Meanwhile we went ahead with importing all the data into Ted’s databases.
At 20:45 we got the go ahead to relieve Bob of his immediate duties. Bob – proud to have fulfilled his duties until the very last moment – breathed a sigh of relief and gladly powered down.
Ted was brought online at first glance everything seemed fine. The final problem now was that each computer on the network (including all other servers) had to have their workstation configuration loaded again because they identified Bob by his SID. They didn’t know Ted yet.
I could have changed Ted’s SID to Bob’s but the vendor does not support that. I didn’t fancy explaining to my boss why our vendor does not support us anymore so we followed the procedure.
Mysterious Mr. X
At this point I should introduce Mr. X.
Mr. X has 2 of everything: 2 power supplies, 2 sets of 2 processors, 2 memory banks, 2 RAID sets, 2 sets of network interfaces, and a very special motherboard with redundant custom chipsets. All parts of the system work completely in lock step. With each instruction that gets executed or memory address that is read or written, the chipset verifies that both redundant parts give equal results. If there is a problem, hardware get disabled and can be replaced and synchronized at runtime without the operating system knowing anything about it.
The reason for all this reliability is that Mr. X is the quintessential mastermind that pulls the strings and runs the entire show. Mr. X is a very very very expensive high availability server that controls the entire factory like a general commands his troops.
If Bill, Bob and Ted are the information store of the network, Mr. X is like the brain with the central nervous system.
Batch administrators upload recipes for high level steps in the production process to Mr. X, who then uses those recipes to tell the controllers what to do, when to do it and how to do it. If Mr. X goes down, so will the process. If a batch gets aborted unexpectedly it will have to be scrapped.
Given that some batches cost a large amount of money (at least one zero more than Mr. X itself), the price you have to pay for someone with Mr. X’s capabilities suddenly becomes insignificant.
Anyway, Mr. X posed us with a serious problem during our server swap out procedure. You see, Mr. X is currently working on a very important batch. One that must not be lost under any circumstance whatsoever.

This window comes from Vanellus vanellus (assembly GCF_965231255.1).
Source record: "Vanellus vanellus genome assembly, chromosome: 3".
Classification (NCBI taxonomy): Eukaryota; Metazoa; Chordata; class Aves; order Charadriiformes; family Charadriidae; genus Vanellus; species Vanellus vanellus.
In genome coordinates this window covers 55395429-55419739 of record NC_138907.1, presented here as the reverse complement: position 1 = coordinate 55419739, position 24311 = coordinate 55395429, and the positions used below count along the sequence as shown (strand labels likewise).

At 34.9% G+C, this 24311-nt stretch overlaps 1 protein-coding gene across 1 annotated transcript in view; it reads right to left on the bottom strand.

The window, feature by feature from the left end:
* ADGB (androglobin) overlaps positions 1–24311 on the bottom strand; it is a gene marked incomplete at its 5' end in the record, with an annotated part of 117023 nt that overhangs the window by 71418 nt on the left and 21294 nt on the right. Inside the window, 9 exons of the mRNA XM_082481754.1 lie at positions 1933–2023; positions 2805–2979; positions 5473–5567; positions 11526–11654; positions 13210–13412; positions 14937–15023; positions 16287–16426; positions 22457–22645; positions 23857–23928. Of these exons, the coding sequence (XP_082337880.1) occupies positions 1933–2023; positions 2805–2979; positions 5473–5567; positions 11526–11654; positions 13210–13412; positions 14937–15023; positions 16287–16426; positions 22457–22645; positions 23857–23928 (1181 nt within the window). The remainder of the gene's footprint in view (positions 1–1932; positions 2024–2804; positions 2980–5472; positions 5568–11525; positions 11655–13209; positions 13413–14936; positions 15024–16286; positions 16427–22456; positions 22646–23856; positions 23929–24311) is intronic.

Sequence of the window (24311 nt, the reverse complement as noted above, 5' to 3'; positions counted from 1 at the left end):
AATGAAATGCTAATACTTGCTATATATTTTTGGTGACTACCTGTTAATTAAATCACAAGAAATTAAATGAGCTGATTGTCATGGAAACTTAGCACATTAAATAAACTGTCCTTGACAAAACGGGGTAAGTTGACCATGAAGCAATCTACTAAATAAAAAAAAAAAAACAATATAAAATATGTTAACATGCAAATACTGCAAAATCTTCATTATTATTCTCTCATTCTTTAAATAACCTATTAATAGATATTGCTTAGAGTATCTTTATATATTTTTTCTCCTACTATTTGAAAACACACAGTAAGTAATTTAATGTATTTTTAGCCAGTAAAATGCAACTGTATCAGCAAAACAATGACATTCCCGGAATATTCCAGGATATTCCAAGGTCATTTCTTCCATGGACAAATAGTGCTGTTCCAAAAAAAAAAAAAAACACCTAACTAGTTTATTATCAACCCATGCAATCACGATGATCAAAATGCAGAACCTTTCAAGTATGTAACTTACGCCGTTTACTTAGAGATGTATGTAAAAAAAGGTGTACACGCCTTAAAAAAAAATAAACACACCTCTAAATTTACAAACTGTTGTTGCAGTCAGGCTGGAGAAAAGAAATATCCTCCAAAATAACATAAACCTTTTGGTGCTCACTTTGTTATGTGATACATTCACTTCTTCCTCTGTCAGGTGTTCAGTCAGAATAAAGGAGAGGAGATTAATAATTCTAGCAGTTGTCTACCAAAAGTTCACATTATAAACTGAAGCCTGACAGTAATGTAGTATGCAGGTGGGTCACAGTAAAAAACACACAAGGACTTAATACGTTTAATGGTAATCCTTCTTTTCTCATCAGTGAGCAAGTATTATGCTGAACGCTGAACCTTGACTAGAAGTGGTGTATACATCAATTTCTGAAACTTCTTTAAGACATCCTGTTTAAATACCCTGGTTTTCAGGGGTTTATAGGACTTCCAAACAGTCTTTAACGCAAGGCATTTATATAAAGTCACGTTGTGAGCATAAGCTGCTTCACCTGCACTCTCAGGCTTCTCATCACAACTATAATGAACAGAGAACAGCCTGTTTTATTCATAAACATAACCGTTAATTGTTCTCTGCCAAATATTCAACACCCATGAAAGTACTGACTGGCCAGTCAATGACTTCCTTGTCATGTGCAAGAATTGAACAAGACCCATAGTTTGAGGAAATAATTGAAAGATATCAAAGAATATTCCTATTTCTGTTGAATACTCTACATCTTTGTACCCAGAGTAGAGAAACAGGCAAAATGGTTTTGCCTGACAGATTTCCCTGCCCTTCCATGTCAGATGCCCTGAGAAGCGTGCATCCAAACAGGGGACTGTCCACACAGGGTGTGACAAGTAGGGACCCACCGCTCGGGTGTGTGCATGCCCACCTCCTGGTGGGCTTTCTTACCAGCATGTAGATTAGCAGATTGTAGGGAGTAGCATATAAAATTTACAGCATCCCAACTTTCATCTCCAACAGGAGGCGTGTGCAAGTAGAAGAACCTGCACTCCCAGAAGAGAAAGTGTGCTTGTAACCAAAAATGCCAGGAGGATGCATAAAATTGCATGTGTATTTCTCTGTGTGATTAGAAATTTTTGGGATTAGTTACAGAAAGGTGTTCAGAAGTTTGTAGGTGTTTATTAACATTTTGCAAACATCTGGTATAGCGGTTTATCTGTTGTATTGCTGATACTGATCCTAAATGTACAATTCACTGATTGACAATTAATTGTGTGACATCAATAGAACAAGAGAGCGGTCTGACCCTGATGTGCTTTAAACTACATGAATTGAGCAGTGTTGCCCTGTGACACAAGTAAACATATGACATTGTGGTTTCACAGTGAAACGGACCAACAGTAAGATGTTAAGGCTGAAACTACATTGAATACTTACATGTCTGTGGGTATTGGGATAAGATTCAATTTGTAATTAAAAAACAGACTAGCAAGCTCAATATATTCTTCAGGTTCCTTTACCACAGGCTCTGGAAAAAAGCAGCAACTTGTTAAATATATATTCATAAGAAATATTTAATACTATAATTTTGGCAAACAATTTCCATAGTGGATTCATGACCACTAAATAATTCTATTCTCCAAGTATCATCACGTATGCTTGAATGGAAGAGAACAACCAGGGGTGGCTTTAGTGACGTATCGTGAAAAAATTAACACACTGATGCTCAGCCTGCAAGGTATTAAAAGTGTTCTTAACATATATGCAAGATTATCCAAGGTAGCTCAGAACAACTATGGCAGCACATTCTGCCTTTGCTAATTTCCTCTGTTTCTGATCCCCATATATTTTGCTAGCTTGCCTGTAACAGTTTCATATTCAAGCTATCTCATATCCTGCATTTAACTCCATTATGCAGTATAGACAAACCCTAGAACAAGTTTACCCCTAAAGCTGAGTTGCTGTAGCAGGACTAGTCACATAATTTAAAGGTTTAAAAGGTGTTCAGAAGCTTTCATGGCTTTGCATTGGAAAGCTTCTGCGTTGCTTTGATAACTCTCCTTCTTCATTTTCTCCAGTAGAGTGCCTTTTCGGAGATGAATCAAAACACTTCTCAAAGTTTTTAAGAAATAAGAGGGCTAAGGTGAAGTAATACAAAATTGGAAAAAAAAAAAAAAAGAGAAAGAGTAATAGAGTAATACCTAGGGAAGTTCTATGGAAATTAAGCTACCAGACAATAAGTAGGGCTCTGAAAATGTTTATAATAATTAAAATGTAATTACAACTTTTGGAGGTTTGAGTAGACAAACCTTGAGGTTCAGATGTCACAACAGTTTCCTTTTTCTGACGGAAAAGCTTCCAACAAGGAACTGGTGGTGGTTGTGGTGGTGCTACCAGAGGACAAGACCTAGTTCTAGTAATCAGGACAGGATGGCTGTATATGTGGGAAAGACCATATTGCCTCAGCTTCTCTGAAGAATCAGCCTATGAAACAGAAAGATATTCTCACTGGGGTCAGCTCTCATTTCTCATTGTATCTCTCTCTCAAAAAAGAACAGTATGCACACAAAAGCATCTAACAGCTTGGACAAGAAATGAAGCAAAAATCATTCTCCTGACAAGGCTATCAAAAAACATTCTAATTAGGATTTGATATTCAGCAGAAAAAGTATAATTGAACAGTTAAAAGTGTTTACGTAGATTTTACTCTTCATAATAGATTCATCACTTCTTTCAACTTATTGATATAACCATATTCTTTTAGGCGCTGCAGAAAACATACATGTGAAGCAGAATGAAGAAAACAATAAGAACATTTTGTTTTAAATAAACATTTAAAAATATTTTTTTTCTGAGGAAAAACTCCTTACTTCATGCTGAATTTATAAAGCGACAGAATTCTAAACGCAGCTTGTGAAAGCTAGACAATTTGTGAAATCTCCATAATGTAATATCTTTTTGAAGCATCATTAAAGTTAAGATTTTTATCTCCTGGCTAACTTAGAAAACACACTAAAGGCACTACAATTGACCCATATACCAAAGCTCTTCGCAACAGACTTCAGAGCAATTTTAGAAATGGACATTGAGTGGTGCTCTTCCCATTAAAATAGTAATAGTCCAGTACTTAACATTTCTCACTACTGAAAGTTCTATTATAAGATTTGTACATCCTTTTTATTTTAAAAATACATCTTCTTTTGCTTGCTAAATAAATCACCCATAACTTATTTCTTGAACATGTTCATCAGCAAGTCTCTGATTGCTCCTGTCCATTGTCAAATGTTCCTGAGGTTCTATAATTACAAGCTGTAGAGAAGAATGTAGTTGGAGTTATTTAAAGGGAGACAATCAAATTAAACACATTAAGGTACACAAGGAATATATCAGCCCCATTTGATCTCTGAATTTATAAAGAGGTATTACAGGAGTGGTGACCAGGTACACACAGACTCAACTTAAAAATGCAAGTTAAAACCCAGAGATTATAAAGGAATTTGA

Technically we’d have to reconfigure Mr. X because the rest of the network can’t see it, and no new software can be downloaded to it.
On the other hand, Mr. X failed to notice the trick we pulled off. The important batch is still running and being processed in little pieces despite the fact that the rest of the network (including Ted) is deaf, dumb and blind for anything coming from him. Actually we feared the batch was lost but the capabilities of Mr. X went even further than our expectations.
Running the configuration utility to bring Mr. X back into the fold might distract him enough (or reset his working data) to lose the batch. Neither I nor my colleague fancied getting yelled at by the top brass or worse so we unanimously decided not to do that for now. If it’s working, don’t fix it. Especially if so much is at stake.
This caused a side effect because none of his Mr. X’s minions on the network was able to tell him that there was still a license dongle on the network. Because of this, Mr. X (being the ultimate professional mastermind) informed us that we’d better renew his license, or else…
To work around this we spared one of his worker drones on the network the reconfiguration and we shoved a second licensing dongle in its back. You see, Mr. X is far too busy or important or busy to occupy himself with licensing drudgery. He is not equipped for it so he needs a subordinate for that.
The end, for now
In any case, for now the network is running. The fact that it is not yet fully reconfigured means the system as a whole has a split personality so I am pretty certain that this saga will get a next chapter, but for now we are safe.
I discovered that the time management system gets confused if you leave work on a different day than you arrived. J Luckily I live close to work because I was hammered from an 18 hour working day.
I guess those things come with the territory.